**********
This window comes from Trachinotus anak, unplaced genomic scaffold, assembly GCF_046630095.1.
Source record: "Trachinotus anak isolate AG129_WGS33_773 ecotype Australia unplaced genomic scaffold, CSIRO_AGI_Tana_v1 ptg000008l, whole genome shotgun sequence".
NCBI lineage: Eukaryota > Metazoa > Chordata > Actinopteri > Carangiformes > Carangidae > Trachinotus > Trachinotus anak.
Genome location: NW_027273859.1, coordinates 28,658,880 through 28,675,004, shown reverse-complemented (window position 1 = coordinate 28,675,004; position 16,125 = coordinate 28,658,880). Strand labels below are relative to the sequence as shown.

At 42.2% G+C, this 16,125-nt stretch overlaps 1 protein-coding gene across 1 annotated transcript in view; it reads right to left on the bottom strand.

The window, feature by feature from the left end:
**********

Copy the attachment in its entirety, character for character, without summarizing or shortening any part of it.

This window comes from Trachinotus anak, unplaced genomic scaffold, assembly GCF_046630095.1.
Source record: "Trachinotus anak isolate AG129_WGS33_773 ecotype Australia unplaced genomic scaffold, CSIRO_AGI_Tana_v1 ptg000008l, whole genome shotgun sequence".
NCBI lineage: Eukaryota > Metazoa > Chordata > Actinopteri > Carangiformes > Carangidae > Trachinotus > Trachinotus anak.
Genome location: NW_027273859.1, coordinates 28,658,880 through 28,675,004, shown reverse-complemented (window position 1 = coordinate 28,675,004; position 16,125 = coordinate 28,658,880). Strand labels below are relative to the sequence as shown.

At 42.2% G+C, this 16,125-nt stretch overlaps 1 protein-coding gene across 1 annotated transcript in view; it reads right to left on the bottom strand.

The window, feature by feature from the left end: